Banff National Park – Lake Louise
We arrived to Banff National Park and the Lake Louise campground under clearing blue skies and high rocky mountain peaks trying show us what they had to offer. We were hungry and a bit groggy from our recent snow storm travels, so lunch was the #1 priority as we got to camp.
After setting camp, Cassie decided it was finally time to shower. 5 days on the road and having not taken advantage of the free showers in Canadian parks, it was finally time. Before I took mine, I decided a trail run along the Bow River was in order. While the trail was almost entirely flat, the most interesting (and scary) part was putting myself in to grizzly country. You see the Lake Louise tent campground is surrounded by a rather large and scary looking electric fence to keep us all safe. I went through the pedestrian gate and took off down river. At first the trail was wide open and rolling, but it would eventually turn in to a hallway of green bushes, many of which at one time had berries. Fortunately, no bears or even evidence was seen and I made my way back to camp in one piece.
Our plan for the next morning was to hike to one of the famed tea houses in Banff, the Plain of 6 Glaciers. As we went to bed that night we were hopeful that the afternoons blue skies and the nights stars would provide us a great day of hiking. The weather gods had other plans though as we woke to increasing snow showers which would foil our plan. In order to come up with a “Plan B”, we stopped by the visitor center for suggestions and received an excellent idea of visiting Lake Louise and then heading down the Bow River Valley to Johnston Canyon.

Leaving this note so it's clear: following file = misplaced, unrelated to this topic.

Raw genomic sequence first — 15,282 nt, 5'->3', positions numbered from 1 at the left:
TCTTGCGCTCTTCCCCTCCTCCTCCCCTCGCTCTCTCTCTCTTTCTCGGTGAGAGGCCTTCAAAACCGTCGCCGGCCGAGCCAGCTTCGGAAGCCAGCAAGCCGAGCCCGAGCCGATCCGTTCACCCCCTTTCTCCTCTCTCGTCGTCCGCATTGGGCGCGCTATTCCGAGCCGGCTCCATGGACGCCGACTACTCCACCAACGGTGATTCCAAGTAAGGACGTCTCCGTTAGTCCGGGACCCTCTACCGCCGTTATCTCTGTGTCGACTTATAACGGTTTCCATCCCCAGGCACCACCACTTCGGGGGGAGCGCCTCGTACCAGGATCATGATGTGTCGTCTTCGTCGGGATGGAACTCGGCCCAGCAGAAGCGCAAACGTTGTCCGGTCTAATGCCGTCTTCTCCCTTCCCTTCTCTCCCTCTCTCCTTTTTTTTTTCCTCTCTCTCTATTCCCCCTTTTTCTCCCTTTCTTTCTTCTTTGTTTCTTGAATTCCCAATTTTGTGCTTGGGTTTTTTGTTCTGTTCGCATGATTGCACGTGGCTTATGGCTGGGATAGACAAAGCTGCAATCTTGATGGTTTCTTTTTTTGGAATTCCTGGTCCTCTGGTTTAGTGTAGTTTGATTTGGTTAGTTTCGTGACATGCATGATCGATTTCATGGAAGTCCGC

We hiked the flat trail towards the end of Lake Louise in our increasing snow storm. Everyone we passed smiled at Fitz as they all thought it was just awesome that we had him out hiking and even more awesome that he was having the time of his life watching the snow fall. After hiking back to the car, we headed towards Johnston Canyon and found what looked to be a tourist trap, nice paved parking lots, a huge column structure marking the trail, and to top it off a paved hiking path. Not sure what to expect, we set off with the masses in the canyon where we found amazing scenery as we meandered up canyon, following the river closely along the at times suspended pathway up canyon to and past numerous waterfalls.
After having our fill of the outdoors for the day, we set off to play tourist in the town of Banff itself, driving highway 1A most the way, providing a more intimate view of the surround valley. Arriving in Banff, we walked the streets, checked out the shops, and of course visited the local brewery for beer and poutine before deciding it was time to head back to camp putting a stamp on the end of an all to brief visit to Banff National Park and Lake Louise before setting our sites south the following day.
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